An assessment of loyalty towards temporary employment services in the South African metal and engineering industry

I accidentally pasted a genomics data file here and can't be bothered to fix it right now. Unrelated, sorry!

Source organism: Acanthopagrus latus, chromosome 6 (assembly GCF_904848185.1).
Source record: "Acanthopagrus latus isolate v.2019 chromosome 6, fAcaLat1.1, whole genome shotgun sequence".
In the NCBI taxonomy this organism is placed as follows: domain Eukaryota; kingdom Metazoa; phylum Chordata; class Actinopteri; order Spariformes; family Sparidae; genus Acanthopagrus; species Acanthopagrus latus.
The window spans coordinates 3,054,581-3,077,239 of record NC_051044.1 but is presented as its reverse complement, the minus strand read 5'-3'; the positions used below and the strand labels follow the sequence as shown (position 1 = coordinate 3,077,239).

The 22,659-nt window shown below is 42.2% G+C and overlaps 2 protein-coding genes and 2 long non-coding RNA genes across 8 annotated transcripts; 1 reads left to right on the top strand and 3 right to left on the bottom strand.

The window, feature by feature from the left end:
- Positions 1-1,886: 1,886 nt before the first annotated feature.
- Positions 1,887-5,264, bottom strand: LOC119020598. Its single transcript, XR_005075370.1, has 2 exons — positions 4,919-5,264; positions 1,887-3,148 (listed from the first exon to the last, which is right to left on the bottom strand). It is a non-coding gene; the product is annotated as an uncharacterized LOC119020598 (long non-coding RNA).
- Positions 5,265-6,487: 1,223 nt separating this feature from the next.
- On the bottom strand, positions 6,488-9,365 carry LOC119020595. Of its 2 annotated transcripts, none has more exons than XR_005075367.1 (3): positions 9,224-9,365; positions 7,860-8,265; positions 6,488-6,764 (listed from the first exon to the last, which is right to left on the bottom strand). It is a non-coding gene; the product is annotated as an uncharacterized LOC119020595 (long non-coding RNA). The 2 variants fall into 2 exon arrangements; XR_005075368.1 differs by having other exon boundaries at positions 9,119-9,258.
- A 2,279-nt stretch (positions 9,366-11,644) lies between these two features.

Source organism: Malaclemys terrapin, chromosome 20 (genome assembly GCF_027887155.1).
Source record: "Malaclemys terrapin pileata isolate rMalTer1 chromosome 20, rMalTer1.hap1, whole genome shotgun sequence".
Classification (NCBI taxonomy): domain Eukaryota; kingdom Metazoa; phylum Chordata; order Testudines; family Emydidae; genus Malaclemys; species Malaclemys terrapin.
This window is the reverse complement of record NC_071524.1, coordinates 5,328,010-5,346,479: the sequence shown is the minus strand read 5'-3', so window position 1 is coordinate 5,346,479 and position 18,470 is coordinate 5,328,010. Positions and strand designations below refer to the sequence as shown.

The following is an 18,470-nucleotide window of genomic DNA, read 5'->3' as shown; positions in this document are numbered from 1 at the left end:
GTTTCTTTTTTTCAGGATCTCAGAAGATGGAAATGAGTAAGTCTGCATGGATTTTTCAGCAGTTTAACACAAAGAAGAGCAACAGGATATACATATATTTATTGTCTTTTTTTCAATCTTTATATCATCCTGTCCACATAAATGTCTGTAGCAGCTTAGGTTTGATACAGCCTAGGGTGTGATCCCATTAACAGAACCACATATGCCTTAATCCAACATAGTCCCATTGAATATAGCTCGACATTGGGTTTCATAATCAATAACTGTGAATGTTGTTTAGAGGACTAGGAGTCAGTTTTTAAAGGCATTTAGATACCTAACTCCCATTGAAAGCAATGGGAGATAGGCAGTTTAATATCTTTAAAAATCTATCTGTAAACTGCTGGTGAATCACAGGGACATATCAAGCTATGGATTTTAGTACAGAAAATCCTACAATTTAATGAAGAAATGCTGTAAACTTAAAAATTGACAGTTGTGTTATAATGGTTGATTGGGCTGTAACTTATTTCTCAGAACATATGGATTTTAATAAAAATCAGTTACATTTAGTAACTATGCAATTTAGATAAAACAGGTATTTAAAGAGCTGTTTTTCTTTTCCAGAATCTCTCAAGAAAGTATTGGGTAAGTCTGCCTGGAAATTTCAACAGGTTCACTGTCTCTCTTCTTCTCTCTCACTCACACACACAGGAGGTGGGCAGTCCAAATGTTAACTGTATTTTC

The economic environment in which firms operate is especially challenging in South Africa (Statistics South Africa, 2016:1), which only exacerbates the necessity of government to cultivate an appealing and supportive business environment. Global Entrepreneurship Monitor (2015:15) confirms that South African employees, those who are currently employed, “should be protected from unscrupulous behaviour", but acknowledges the importance of labour legislation and the role it should play in ensuring a flexible employment environment, which equips the unemployed with the ability to successfully seek employment whilst allowing businesses to “grow and expand without the fear of punitive or overly onerous regulations". Despite the aforementioned acknowledgement of the importance of flexible employment arrangements, recent changes to labour legislation brought forth more restrictions in the employment arena. As a result, a decline in the use of TES across industry sectors, but more specifically the Metal and Engineering industry, is noticed. The cause has been traced back to changes in legislation governing TES and fixed term contracts. The purpose of this study is to explore the means in which TES' can gain or regain the loss of loyalty of firms in the metal and engineering industry. This study firstly considered literature to understand the determinants of loyalty and utilized the information to make it relevant to the TES in the metal and engineering industry, by identifying prominent factors affecting client loyalty given the specific context and challenges faced, which have led to the decline in the use of TES in the metal and engineering industry as well as industries across South Africa. The researcher then conducted empirical research in the field to establish how clients view TES, the perceptions they have of TES, the challenges they face when using TES and what value they see in using a TES. This paper concluded that clients view TES as an extension of their business, by providing business support functions such as the sourcing and supply of competent staff, which are also major contributors the securing loyalty. Securing a client's loyalty towards TES would further require TES to constantly be at a client's beck and call, whilst being professional, competent and friendly at all times. Delivering a service of high quality and complying to the necessary labour legislation have been found to be equally important in securing client loyalty.
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